Swedish furniture major IKEA is increasing sourcing of cotton from India for its textile requirements as it gears up to start retail operations there by next year.
According to a PTI report: The company, which is working with around four lakh farmers in India through local partners under its better cotton initiative (BCI) programme, is sourcing almost one-third of its global requirements from India.
“Till now, IKEA retail was not present in India. Given the retail plan which we have till 2025, obviously sourcing of sustainable textiles from India would increase dramatically even for the local market,” Cotton Leader, IKEA, Pramod Singh was quoted by PTI as saying.
IKEA, which is planning 25 stores in India by 2025, had sourced goods worth 315 million euros from India, in which textiles contributed around 70 per cent.
In 2015, the company had sourced around 35 per cent of its cotton from India followed by Pakistan at 21 per cent.
Asked by how much cotton sourcing from India can increase going forward, Singh was quoted by PTI as saying, “if you add the retail expansion in India, the percentage is going to increase and will not remain the same.”
Indian cotton is used by not only Indian suppliers, but IKEA’s suppliers in Bangladesh, he said, adding that “India is the source of one-third cotton of IKEA.”
On whether IKEA would add more farmers in its programme for sustainable sourcing, he was quoted by PTI as saying: “The number of farmers who are working in this grid has to be increased because four lakh is not a big number. We intend to bring more and more farmers under our projects and initiatives.”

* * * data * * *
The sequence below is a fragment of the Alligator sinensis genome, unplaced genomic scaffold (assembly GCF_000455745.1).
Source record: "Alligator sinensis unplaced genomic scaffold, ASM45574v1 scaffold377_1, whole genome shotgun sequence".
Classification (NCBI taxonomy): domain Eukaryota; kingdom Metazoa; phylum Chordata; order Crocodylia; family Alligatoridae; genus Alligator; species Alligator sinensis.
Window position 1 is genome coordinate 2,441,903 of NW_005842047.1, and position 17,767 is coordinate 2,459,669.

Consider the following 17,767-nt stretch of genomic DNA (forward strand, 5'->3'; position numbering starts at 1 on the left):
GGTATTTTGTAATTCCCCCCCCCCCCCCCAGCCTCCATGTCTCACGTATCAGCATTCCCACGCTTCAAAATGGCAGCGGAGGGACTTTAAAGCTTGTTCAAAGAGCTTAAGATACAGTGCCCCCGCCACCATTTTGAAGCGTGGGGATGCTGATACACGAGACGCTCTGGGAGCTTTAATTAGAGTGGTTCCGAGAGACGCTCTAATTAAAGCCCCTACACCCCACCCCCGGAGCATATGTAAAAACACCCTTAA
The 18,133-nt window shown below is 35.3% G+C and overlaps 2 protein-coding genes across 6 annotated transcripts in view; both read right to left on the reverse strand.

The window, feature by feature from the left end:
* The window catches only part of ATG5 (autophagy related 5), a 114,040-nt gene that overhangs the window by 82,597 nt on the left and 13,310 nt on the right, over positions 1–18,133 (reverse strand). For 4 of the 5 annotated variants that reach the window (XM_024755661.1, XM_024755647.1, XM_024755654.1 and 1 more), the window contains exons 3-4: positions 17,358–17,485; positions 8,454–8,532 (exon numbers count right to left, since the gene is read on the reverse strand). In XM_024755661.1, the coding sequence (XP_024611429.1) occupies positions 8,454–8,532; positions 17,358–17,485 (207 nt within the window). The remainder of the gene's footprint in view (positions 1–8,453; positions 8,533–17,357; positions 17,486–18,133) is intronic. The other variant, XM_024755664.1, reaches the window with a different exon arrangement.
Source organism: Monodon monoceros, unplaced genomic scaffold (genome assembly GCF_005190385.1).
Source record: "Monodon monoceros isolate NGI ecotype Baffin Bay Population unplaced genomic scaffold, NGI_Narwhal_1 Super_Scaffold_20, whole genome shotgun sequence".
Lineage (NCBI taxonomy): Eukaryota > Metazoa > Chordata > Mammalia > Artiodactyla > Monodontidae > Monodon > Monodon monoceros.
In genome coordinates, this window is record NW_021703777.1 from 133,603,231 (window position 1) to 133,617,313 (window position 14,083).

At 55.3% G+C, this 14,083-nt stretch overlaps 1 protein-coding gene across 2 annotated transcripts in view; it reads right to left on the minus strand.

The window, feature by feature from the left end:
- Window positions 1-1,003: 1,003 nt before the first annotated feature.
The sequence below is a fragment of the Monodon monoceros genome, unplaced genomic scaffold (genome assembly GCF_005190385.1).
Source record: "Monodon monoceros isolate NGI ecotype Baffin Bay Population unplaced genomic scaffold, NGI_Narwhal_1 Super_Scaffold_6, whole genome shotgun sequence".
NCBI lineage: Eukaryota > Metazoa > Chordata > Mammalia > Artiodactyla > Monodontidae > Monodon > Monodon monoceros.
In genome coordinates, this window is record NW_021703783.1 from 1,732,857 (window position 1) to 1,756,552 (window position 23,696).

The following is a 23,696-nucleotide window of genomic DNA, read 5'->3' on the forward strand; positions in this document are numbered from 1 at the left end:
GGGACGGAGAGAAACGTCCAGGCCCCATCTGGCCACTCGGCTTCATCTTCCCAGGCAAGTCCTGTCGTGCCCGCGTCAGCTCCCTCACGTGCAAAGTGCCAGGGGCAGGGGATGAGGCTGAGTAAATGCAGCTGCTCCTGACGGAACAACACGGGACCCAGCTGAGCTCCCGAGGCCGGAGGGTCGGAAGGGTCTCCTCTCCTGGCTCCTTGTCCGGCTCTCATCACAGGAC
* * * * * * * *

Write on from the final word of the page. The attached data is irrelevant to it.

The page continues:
The company trains farmers under its better practices about traditional and genetically modified cotton seeds and their usage.
Asked whether IKEA would prefer BT or the traditional cotton, he was quoted by PTI as saying, “We are technology neutral in this. It depends on the farmer’s choice.” The company has globally over 100 suppliers for cotton and 11 are from India.
IKEA is the founding member of BCI, which aims to promote measurable improvements in the key environmental and social impact of cotton cultivation worldwide to make it more sustainable.
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